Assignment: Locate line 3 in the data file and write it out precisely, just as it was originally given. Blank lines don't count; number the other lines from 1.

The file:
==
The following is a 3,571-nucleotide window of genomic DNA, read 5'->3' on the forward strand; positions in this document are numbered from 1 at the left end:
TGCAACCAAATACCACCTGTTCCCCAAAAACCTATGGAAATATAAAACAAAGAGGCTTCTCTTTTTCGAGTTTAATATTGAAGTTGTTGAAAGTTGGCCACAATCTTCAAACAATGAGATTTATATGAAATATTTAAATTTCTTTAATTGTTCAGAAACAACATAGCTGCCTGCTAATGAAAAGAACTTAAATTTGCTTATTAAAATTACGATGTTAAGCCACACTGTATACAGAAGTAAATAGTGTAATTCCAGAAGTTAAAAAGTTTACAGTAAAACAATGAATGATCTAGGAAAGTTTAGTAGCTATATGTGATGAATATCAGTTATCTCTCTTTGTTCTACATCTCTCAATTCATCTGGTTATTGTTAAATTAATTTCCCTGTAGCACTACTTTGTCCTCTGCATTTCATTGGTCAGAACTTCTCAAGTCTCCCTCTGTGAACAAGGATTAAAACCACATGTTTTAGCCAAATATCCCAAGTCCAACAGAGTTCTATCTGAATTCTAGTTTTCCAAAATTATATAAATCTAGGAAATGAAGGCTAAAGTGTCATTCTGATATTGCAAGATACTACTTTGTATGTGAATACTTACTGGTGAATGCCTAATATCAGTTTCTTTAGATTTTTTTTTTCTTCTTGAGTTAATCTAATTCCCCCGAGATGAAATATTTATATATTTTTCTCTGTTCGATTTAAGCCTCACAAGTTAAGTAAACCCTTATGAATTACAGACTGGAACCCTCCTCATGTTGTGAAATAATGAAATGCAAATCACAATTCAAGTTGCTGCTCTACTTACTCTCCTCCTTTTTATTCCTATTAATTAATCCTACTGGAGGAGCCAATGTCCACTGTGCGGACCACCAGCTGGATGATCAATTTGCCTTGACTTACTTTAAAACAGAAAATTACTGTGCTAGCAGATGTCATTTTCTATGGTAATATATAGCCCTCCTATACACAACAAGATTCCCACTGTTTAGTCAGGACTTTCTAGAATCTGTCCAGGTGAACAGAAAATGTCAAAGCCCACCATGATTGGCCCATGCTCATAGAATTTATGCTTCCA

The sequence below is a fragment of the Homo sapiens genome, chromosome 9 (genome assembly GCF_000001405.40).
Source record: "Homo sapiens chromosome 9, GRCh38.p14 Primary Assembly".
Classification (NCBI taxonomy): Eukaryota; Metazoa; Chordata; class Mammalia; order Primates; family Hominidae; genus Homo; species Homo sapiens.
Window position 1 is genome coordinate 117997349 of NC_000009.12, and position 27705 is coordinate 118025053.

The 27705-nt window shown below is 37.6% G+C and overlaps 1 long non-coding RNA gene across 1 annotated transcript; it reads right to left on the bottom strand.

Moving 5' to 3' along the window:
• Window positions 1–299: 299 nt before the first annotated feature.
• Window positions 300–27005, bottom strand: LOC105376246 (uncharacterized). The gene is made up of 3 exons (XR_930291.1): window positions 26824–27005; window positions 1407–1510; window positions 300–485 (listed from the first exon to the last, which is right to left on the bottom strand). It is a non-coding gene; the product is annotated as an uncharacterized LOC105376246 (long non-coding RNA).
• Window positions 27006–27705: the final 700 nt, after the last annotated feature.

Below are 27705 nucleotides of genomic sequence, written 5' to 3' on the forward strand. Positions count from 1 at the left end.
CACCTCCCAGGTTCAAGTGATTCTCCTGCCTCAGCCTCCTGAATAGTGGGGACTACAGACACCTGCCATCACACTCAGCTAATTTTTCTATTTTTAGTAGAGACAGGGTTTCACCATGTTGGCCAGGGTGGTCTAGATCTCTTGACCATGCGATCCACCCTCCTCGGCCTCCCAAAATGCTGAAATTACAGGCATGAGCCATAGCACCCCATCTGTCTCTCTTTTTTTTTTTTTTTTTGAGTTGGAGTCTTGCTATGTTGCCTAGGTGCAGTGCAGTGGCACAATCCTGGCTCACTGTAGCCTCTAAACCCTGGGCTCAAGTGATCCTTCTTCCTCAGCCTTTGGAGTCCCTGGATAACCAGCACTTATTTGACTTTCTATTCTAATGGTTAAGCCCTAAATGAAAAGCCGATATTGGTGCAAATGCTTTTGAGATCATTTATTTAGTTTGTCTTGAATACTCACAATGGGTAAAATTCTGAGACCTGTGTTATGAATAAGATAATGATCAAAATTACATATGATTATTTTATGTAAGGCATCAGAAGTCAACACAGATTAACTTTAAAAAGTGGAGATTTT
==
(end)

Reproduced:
The sequence below is a fragment of the Homo sapiens genome, chromosome 9 (genome assembly GCF_000001405.40).